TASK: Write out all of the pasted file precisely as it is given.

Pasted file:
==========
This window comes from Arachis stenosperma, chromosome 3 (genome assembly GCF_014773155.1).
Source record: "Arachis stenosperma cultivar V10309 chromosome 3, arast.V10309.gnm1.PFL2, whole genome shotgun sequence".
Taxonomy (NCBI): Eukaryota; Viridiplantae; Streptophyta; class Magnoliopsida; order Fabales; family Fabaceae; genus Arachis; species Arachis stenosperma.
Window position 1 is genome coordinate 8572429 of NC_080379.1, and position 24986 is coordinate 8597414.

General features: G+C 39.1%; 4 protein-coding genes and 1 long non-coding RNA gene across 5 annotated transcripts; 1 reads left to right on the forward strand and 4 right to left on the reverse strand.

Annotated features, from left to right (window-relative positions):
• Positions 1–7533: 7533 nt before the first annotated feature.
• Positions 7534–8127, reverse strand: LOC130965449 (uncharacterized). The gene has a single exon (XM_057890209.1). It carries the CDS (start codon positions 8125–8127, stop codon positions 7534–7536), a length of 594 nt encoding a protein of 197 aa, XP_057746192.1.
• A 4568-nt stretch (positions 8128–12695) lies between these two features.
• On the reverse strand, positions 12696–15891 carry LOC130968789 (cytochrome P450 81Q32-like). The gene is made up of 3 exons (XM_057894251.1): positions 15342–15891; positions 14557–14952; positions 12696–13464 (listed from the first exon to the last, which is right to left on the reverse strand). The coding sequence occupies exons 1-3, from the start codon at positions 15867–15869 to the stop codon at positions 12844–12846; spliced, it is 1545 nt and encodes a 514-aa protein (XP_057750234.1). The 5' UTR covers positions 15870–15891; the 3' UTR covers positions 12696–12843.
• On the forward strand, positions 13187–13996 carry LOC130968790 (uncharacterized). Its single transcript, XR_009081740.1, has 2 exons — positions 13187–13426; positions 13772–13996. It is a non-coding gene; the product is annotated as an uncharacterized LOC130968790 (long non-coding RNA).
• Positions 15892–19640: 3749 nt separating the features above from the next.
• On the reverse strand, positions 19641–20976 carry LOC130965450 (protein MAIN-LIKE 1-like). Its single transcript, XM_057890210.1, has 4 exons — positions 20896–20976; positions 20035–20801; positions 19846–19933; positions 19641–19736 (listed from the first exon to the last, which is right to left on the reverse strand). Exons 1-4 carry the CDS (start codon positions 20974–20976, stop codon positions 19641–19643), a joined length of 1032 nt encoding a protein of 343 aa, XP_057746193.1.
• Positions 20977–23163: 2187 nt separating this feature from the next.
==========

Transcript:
This window comes from Arachis stenosperma, chromosome 3 (genome assembly GCF_014773155.1).
Source record: "Arachis stenosperma cultivar V10309 chromosome 3, arast.V10309.gnm1.PFL2, whole genome shotgun sequence".
Taxonomy (NCBI): Eukaryota; Viridiplantae; Streptophyta; class Magnoliopsida; order Fabales; family Fabaceae; genus Arachis; species Arachis stenosperma.
Window position 1 is genome coordinate 8572429 of NC_080379.1, and position 24986 is coordinate 8597414.

General features: G+C 39.1%; 4 protein-coding genes and 1 long non-coding RNA gene across 5 annotated transcripts; 1 reads left to right on the forward strand and 4 right to left on the reverse strand.

Annotated features, from left to right (window-relative positions):
• Positions 1–7533: 7533 nt before the first annotated feature.
• Positions 7534–8127, reverse strand: LOC130965449 (uncharacterized). The gene has a single exon (XM_057890209.1). It carries the CDS (start codon positions 8125–8127, stop codon positions 7534–7536), a length of 594 nt encoding a protein of 197 aa, XP_057746192.1.
• A 4568-nt stretch (positions 8128–12695) lies between these two features.
• On the reverse strand, positions 12696–15891 carry LOC130968789 (cytochrome P450 81Q32-like). The gene is made up of 3 exons (XM_057894251.1): positions 15342–15891; positions 14557–14952; positions 12696–13464 (listed from the first exon to the last, which is right to left on the reverse strand). The coding sequence occupies exons 1-3, from the start codon at positions 15867–15869 to the stop codon at positions 12844–12846; spliced, it is 1545 nt and encodes a 514-aa protein (XP_057750234.1). The 5' UTR covers positions 15870–15891; the 3' UTR covers positions 12696–12843.
• On the forward strand, positions 13187–13996 carry LOC130968790 (uncharacterized). Its single transcript, XR_009081740.1, has 2 exons — positions 13187–13426; positions 13772–13996. It is a non-coding gene; the product is annotated as an uncharacterized LOC130968790 (long non-coding RNA).
• Positions 15892–19640: 3749 nt separating the features above from the next.
• On the reverse strand, positions 19641–20976 carry LOC130965450 (protein MAIN-LIKE 1-like). Its single transcript, XM_057890210.1, has 4 exons — positions 20896–20976; positions 20035–20801; positions 19846–19933; positions 19641–19736 (listed from the first exon to the last, which is right to left on the reverse strand). Exons 1-4 carry the CDS (start codon positions 20974–20976, stop codon positions 19641–19643), a joined length of 1032 nt encoding a protein of 343 aa, XP_057746193.1.
• Positions 20977–23163: 2187 nt separating this feature from the next.